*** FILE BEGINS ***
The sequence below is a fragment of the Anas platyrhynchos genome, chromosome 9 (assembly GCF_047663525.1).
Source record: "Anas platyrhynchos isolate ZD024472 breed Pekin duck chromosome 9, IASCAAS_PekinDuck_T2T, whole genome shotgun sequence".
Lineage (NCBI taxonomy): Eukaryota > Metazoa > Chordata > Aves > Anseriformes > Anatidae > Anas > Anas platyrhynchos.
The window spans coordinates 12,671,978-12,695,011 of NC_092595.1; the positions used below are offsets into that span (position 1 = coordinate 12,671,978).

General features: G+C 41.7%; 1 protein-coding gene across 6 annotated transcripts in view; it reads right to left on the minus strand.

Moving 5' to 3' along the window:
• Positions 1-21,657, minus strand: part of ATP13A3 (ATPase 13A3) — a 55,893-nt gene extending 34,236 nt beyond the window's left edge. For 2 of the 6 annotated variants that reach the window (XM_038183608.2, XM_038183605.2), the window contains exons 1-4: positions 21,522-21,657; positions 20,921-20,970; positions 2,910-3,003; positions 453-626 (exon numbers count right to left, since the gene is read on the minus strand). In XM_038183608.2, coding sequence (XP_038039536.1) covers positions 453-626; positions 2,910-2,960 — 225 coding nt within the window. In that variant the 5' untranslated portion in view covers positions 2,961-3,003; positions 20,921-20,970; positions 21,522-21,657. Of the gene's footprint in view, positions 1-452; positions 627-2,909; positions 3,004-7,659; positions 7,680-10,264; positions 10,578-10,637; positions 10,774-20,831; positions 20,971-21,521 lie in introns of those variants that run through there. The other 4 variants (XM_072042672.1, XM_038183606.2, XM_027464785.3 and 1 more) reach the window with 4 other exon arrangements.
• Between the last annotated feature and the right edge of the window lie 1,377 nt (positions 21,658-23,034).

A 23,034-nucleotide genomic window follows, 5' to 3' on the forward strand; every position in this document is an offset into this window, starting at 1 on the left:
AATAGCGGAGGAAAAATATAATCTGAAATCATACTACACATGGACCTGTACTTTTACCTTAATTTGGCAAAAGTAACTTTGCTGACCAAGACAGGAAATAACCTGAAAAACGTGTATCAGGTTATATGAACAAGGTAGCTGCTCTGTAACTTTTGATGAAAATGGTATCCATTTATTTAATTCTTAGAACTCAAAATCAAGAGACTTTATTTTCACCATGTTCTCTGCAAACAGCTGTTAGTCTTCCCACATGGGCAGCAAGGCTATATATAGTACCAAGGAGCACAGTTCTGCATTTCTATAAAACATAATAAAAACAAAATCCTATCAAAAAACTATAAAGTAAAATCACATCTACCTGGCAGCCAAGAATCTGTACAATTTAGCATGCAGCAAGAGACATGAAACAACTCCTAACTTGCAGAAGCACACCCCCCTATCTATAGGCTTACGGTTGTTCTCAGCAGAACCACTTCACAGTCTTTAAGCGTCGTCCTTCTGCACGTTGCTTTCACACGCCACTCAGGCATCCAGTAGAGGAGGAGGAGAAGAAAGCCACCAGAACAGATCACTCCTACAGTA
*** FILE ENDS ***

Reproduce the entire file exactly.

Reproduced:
The sequence below is a fragment of the Anas platyrhynchos genome, chromosome 9 (assembly GCF_047663525.1).
Source record: "Anas platyrhynchos isolate ZD024472 breed Pekin duck chromosome 9, IASCAAS_PekinDuck_T2T, whole genome shotgun sequence".
Lineage (NCBI taxonomy): Eukaryota > Metazoa > Chordata > Aves > Anseriformes > Anatidae > Anas > Anas platyrhynchos.
The window spans coordinates 12,671,978-12,695,011 of NC_092595.1; the positions used below are offsets into that span (position 1 = coordinate 12,671,978).

General features: G+C 41.7%; 1 protein-coding gene across 6 annotated transcripts in view; it reads right to left on the minus strand.

Moving 5' to 3' along the window:
• Positions 1-21,657, minus strand: part of ATP13A3 (ATPase 13A3) — a 55,893-nt gene extending 34,236 nt beyond the window's left edge. For 2 of the 6 annotated variants that reach the window (XM_038183608.2, XM_038183605.2), the window contains exons 1-4: positions 21,522-21,657; positions 20,921-20,970; positions 2,910-3,003; positions 453-626 (exon numbers count right to left, since the gene is read on the minus strand). In XM_038183608.2, coding sequence (XP_038039536.1) covers positions 453-626; positions 2,910-2,960 — 225 coding nt within the window. In that variant the 5' untranslated portion in view covers positions 2,961-3,003; positions 20,921-20,970; positions 21,522-21,657. Of the gene's footprint in view, positions 1-452; positions 627-2,909; positions 3,004-7,659; positions 7,680-10,264; positions 10,578-10,637; positions 10,774-20,831; positions 20,971-21,521 lie in introns of those variants that run through there. The other 4 variants (XM_072042672.1, XM_038183606.2, XM_027464785.3 and 1 more) reach the window with 4 other exon arrangements.
• Between the last annotated feature and the right edge of the window lie 1,377 nt (positions 21,658-23,034).

A 23,034-nucleotide genomic window follows, 5' to 3' on the forward strand; every position in this document is an offset into this window, starting at 1 on the left:
AATAGCGGAGGAAAAATATAATCTGAAATCATACTACACATGGACCTGTACTTTTACCTTAATTTGGCAAAAGTAACTTTGCTGACCAAGACAGGAAATAACCTGAAAAACGTGTATCAGGTTATATGAACAAGGTAGCTGCTCTGTAACTTTTGATGAAAATGGTATCCATTTATTTAATTCTTAGAACTCAAAATCAAGAGACTTTATTTTCACCATGTTCTCTGCAAACAGCTGTTAGTCTTCCCACATGGGCAGCAAGGCTATATATAGTACCAAGGAGCACAGTTCTGCATTTCTATAAAACATAATAAAAACAAAATCCTATCAAAAAACTATAAAGTAAAATCACATCTACCTGGCAGCCAAGAATCTGTACAATTTAGCATGCAGCAAGAGACATGAAACAACTCCTAACTTGCAGAAGCACACCCCCCTATCTATAGGCTTACGGTTGTTCTCAGCAGAACCACTTCACAGTCTTTAAGCGTCGTCCTTCTGCACGTTGCTTTCACACGCCACTCAGGCATCCAGTAGAGGAGGAGGAGAAGAAAGCCACCAGAACAGATCACTCCTACAGTA